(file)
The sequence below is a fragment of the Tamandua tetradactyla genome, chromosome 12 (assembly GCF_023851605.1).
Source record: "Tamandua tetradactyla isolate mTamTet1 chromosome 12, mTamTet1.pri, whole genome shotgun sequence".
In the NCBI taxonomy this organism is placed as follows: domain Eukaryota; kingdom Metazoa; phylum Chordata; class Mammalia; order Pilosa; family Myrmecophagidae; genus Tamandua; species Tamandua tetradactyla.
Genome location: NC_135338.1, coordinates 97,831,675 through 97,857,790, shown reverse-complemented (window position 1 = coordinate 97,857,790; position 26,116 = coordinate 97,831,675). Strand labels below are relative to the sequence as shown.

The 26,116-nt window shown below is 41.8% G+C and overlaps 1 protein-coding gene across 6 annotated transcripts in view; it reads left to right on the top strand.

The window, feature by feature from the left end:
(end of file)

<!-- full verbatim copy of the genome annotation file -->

The sequence below is a fragment of the Tamandua tetradactyla genome, chromosome 12 (assembly GCF_023851605.1).
Source record: "Tamandua tetradactyla isolate mTamTet1 chromosome 12, mTamTet1.pri, whole genome shotgun sequence".
In the NCBI taxonomy this organism is placed as follows: domain Eukaryota; kingdom Metazoa; phylum Chordata; class Mammalia; order Pilosa; family Myrmecophagidae; genus Tamandua; species Tamandua tetradactyla.
Genome location: NC_135338.1, coordinates 97,831,675 through 97,857,790, shown reverse-complemented (window position 1 = coordinate 97,857,790; position 26,116 = coordinate 97,831,675). Strand labels below are relative to the sequence as shown.

The 26,116-nt window shown below is 41.8% G+C and overlaps 1 protein-coding gene across 6 annotated transcripts in view; it reads left to right on the top strand.

The window, feature by feature from the left end: